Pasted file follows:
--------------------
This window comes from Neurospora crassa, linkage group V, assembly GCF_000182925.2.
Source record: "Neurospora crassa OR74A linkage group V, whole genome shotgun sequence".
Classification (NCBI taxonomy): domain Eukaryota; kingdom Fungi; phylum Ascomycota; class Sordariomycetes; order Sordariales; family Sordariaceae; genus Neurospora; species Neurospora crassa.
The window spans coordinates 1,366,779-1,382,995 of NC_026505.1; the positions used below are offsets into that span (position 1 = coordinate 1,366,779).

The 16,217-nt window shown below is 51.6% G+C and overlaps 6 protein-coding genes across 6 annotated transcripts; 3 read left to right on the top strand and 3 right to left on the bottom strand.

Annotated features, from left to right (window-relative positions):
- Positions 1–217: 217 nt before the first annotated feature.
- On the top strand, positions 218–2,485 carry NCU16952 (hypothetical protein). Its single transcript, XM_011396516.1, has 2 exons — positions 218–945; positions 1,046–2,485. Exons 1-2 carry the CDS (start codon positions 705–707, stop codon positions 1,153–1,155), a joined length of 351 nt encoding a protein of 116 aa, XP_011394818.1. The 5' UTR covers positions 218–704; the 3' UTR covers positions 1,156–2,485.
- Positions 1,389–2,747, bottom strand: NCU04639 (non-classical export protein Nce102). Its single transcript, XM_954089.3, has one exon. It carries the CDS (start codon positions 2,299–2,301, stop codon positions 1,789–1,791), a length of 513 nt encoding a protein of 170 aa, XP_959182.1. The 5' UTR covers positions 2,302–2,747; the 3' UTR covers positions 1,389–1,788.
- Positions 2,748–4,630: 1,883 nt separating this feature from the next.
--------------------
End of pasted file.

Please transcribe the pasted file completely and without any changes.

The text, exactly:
This window comes from Neurospora crassa, linkage group V, assembly GCF_000182925.2.
Source record: "Neurospora crassa OR74A linkage group V, whole genome shotgun sequence".
Classification (NCBI taxonomy): domain Eukaryota; kingdom Fungi; phylum Ascomycota; class Sordariomycetes; order Sordariales; family Sordariaceae; genus Neurospora; species Neurospora crassa.
The window spans coordinates 1,366,779-1,382,995 of NC_026505.1; the positions used below are offsets into that span (position 1 = coordinate 1,366,779).

The 16,217-nt window shown below is 51.6% G+C and overlaps 6 protein-coding genes across 6 annotated transcripts; 3 read left to right on the top strand and 3 right to left on the bottom strand.

Annotated features, from left to right (window-relative positions):
- Positions 1–217: 217 nt before the first annotated feature.
- On the top strand, positions 218–2,485 carry NCU16952 (hypothetical protein). Its single transcript, XM_011396516.1, has 2 exons — positions 218–945; positions 1,046–2,485. Exons 1-2 carry the CDS (start codon positions 705–707, stop codon positions 1,153–1,155), a joined length of 351 nt encoding a protein of 116 aa, XP_011394818.1. The 5' UTR covers positions 218–704; the 3' UTR covers positions 1,156–2,485.
- Positions 1,389–2,747, bottom strand: NCU04639 (non-classical export protein Nce102). Its single transcript, XM_954089.3, has one exon. It carries the CDS (start codon positions 2,299–2,301, stop codon positions 1,789–1,791), a length of 513 nt encoding a protein of 170 aa, XP_959182.1. The 5' UTR covers positions 2,302–2,747; the 3' UTR covers positions 1,389–1,788.
- Positions 2,748–4,630: 1,883 nt separating this feature from the next.